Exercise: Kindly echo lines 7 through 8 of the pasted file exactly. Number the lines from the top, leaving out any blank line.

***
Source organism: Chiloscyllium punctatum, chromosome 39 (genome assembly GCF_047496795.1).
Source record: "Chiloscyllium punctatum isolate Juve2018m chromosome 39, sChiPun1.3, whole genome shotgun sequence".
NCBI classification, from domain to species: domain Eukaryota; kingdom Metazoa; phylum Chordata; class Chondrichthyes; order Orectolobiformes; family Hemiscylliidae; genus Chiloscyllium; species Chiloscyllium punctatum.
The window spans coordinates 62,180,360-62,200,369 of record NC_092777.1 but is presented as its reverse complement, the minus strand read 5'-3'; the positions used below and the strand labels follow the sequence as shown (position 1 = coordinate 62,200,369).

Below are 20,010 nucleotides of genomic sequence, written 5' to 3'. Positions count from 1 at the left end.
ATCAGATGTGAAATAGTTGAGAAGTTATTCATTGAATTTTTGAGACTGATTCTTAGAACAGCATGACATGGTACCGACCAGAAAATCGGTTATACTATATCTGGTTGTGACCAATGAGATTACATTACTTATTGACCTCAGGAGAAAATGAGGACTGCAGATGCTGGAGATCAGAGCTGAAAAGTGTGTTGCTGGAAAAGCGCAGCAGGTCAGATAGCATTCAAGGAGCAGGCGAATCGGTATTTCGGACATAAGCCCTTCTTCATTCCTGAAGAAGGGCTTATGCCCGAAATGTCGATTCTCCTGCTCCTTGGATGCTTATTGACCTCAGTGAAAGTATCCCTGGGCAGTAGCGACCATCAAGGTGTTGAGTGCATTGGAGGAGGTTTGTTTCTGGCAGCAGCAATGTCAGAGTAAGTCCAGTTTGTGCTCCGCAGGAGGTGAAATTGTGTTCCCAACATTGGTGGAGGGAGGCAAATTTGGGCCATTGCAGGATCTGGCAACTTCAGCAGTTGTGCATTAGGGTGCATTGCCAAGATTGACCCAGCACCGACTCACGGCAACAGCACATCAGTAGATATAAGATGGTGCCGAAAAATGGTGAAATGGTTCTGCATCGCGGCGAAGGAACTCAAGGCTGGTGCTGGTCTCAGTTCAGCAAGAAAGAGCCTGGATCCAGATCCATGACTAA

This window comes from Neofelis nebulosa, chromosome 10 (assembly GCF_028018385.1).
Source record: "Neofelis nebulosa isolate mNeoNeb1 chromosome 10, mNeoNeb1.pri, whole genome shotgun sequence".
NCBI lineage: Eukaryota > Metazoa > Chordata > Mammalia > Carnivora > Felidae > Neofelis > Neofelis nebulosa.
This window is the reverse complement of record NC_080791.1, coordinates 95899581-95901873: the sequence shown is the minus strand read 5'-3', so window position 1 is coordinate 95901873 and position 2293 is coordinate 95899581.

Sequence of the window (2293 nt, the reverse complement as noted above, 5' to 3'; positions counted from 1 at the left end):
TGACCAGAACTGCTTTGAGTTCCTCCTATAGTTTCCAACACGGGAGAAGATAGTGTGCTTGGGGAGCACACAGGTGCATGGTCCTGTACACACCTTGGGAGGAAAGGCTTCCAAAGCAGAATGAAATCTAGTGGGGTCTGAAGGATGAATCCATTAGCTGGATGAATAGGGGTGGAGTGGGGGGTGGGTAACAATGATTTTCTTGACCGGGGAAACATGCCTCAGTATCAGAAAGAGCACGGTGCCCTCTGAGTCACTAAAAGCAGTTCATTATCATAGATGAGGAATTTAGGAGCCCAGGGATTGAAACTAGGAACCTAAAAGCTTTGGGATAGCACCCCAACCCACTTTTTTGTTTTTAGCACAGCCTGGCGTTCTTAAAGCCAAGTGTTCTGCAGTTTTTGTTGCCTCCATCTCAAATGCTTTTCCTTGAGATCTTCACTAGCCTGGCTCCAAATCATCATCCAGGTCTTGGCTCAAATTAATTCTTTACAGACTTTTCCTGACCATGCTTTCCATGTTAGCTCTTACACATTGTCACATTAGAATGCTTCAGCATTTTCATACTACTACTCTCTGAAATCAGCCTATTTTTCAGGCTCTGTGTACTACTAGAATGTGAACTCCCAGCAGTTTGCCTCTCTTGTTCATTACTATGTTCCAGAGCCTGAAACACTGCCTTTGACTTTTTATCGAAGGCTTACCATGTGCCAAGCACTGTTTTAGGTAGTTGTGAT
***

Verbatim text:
This window comes from Neofelis nebulosa, chromosome 10 (assembly GCF_028018385.1).
Source record: "Neofelis nebulosa isolate mNeoNeb1 chromosome 10, mNeoNeb1.pri, whole genome shotgun sequence".